CONVECTION OVEN RECIPE CONVERSION GUIDELINES
Cooking is not an exact science, due to many
variables such as size and quantity of food, temperature of food when
first put in the oven, etc.
Convection cooking takes place due to the forced
flow of hot air, thus saving energy by cooking approximately 25-30%
more quickly than conventional ovens. Foods lose less moisture and
The internal temperature in the convection oven is
easily regulated since the fan keeps the hot air constantly
circulating so the food cooks uniformly.
General guidelines for converting conventional
recipes for use in a convection oven:
Option one: Bake
at the same temperature that the conventional recipe recommends, but
for less time.
Option two: Bake
for the amount of time that the conventional recipe calls for, but
reduce the temperature of the oven by about 25 degrees F.
(Best) Bake for a little less time than the conventional recipe calls
for, and also reduce the temperature of the oven.
ALWAYS PREHEAT OVEN BEFORE PUTTING FOOD IN OVEN!
(unless your recipe directs otherwise)
If your original conventional recipe baking time
is less than 15 minutes, keep the original baking time but reduce
the temperature by 25-30 degrees F.
As with any recipe, check the food about 5-10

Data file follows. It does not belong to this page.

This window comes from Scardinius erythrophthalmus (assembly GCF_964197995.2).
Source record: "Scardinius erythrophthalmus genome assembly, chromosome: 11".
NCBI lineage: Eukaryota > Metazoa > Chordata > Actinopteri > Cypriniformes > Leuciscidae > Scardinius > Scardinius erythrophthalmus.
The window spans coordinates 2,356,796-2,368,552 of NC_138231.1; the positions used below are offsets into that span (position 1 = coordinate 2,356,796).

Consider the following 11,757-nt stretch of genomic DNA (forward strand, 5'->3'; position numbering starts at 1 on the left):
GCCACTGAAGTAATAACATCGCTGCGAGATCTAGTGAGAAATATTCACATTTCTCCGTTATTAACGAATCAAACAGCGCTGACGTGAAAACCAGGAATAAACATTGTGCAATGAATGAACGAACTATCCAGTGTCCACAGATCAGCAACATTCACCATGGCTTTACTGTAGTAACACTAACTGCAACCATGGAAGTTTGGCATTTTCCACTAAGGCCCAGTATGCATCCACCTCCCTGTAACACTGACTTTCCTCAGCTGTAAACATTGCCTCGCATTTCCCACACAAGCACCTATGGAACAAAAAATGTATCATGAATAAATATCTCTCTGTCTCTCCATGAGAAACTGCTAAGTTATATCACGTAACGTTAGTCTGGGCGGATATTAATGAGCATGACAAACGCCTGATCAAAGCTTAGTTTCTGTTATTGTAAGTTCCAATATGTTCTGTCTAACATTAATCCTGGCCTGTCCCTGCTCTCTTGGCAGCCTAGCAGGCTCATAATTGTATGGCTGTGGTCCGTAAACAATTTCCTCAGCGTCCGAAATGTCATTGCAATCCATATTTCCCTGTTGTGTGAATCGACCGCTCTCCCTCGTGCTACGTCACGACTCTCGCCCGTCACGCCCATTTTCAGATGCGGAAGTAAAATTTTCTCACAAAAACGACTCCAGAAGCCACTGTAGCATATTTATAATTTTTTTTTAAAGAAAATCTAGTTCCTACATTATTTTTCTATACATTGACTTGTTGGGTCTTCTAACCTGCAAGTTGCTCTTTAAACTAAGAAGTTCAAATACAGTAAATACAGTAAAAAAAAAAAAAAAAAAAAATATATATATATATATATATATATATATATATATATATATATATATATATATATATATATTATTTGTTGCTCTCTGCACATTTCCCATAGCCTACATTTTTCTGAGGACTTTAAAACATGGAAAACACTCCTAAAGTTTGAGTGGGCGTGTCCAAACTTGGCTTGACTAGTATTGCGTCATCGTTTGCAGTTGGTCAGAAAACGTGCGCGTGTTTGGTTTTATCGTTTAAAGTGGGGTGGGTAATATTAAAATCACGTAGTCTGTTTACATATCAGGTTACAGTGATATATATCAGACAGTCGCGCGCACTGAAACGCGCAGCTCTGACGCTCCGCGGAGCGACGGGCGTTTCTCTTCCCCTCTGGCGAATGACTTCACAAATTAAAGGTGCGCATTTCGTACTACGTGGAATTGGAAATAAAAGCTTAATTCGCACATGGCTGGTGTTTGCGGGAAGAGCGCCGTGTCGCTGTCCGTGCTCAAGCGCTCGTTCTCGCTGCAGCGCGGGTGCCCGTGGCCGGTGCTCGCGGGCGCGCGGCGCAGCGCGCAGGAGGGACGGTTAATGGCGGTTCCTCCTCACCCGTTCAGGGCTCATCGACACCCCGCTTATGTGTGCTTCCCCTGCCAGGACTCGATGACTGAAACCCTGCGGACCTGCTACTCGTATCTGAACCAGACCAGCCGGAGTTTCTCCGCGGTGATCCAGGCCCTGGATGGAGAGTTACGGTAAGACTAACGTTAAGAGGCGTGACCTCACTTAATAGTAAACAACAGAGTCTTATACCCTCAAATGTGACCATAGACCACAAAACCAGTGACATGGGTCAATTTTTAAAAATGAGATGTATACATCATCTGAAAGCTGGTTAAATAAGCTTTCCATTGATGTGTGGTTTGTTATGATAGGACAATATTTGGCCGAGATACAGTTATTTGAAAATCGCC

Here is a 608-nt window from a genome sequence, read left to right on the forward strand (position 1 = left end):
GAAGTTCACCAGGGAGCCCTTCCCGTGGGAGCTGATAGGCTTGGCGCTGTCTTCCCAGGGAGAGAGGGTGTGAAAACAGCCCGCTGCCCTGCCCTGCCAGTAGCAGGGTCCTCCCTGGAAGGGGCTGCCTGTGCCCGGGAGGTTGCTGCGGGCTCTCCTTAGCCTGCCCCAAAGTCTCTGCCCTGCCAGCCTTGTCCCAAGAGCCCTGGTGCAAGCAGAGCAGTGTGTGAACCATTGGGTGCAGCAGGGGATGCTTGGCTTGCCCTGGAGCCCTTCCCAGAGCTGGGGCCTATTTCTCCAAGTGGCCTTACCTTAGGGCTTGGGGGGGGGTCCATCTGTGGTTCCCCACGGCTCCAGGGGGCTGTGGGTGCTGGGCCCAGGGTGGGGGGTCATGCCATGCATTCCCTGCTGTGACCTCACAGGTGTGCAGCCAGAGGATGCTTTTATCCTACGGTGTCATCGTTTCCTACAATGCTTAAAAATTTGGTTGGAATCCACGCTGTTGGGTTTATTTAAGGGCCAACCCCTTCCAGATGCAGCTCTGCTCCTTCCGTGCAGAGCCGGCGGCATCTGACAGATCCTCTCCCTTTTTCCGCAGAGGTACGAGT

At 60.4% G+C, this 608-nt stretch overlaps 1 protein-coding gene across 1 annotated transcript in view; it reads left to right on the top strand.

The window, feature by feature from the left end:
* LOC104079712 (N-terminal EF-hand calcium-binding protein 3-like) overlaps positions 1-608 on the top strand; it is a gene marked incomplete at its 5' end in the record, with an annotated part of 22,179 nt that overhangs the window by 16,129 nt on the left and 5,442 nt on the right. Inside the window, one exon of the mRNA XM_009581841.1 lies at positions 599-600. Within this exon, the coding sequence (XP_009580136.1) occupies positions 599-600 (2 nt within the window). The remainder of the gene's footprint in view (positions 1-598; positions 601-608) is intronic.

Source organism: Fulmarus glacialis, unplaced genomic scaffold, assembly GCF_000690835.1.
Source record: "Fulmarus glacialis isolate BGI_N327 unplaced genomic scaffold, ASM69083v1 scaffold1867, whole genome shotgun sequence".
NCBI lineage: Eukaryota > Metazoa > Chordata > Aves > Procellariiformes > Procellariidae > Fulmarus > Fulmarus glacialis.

minutes before the expected finish time, due to variables such as
the temperature of the food when first placed in the oven, quantity
of food in the oven, your preferred level of doneness, etc.
The more food in the oven at one time, the longer
the cooking time.
Some folks recommend preheating any oven at 50 degrees F above the
desired temperature, then turning the temperature control down to
the desired temperature once you put the food in and close the door.
This is because an oven can lose one degree per second that the door
is open. The average loss is about 50 seconds.
The choice of when to use a convection oven and
when to use a conventional oven with radiant heat often depends on
the cooking container rather than the food. The whole point of
convection cooking is to have the fan circulating the heat around
the food. Casserole lids and high-sided cooking pans block the heat
from circulating around the food and prevent the oven from cooking
A few rules of thumb for best results:
Cookie sheets use convection oven
Shallow pans (inch sides or so) use convection
Anything covered (including roasting bags) use
Deep roasting pans use conventional oven
For the mathematically inclined, use either of 2
versions of the 25-30 Rule.
Either option is OK, and neither is better than the
other (exception: recipes with conventional baking times of less than
15 minutes, see first Tip above.) For example, if a recipe calls for
you to bake a cake at 350 degrees F for 30 minutes in a conventional
Option one: Bake at the same temperature that the
conventional recipe recommends, but for about 25-30% less time. So
the cake will bake at 350 degrees for about 21-23 minutes. (100% -
30% = 70%; 30 minutes x .70 = 21 minutes; 100% - 25% = 75%; 30
minutes x .75 = 22.5 minutes.)
Option two: Bake for the amount of time that the
conventional recipe calls for, but reduce the temperature of the
oven by 25-30 degrees F. So in the cake example, bake at 320-325
degrees (350 30 = 320 degrees; 350 25 = 325 degrees) for 30